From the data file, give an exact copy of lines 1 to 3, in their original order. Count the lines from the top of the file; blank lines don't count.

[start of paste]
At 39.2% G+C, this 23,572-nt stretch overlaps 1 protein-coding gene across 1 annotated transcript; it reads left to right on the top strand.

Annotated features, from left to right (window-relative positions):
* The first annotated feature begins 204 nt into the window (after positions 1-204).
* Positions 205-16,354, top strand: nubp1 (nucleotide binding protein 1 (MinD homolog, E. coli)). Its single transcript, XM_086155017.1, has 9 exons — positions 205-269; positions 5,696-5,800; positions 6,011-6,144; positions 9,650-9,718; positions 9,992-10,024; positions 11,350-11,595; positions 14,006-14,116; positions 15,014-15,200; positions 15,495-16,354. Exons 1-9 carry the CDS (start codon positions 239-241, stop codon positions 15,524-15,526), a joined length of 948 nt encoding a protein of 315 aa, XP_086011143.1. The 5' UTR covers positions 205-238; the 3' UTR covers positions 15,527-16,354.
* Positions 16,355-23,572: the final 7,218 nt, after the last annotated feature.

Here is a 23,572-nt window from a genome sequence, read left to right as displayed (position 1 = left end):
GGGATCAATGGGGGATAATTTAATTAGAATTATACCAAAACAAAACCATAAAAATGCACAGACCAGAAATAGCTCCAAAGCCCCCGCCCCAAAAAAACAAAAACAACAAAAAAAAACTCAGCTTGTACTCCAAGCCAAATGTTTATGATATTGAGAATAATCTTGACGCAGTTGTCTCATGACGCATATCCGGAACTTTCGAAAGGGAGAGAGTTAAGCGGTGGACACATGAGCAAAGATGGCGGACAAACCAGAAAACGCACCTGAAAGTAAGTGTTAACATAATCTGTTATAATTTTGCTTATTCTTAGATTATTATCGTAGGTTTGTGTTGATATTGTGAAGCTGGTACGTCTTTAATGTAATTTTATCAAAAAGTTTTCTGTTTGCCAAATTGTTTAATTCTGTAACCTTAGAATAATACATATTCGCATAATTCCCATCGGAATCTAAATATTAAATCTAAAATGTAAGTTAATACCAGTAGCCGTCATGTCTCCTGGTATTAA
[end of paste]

At 39.2% G+C, this 23,572-nt stretch overlaps 1 protein-coding gene across 1 annotated transcript; it reads left to right on the top strand.

Annotated features, from left to right (window-relative positions):
* The first annotated feature begins 204 nt into the window (after positions 1-204).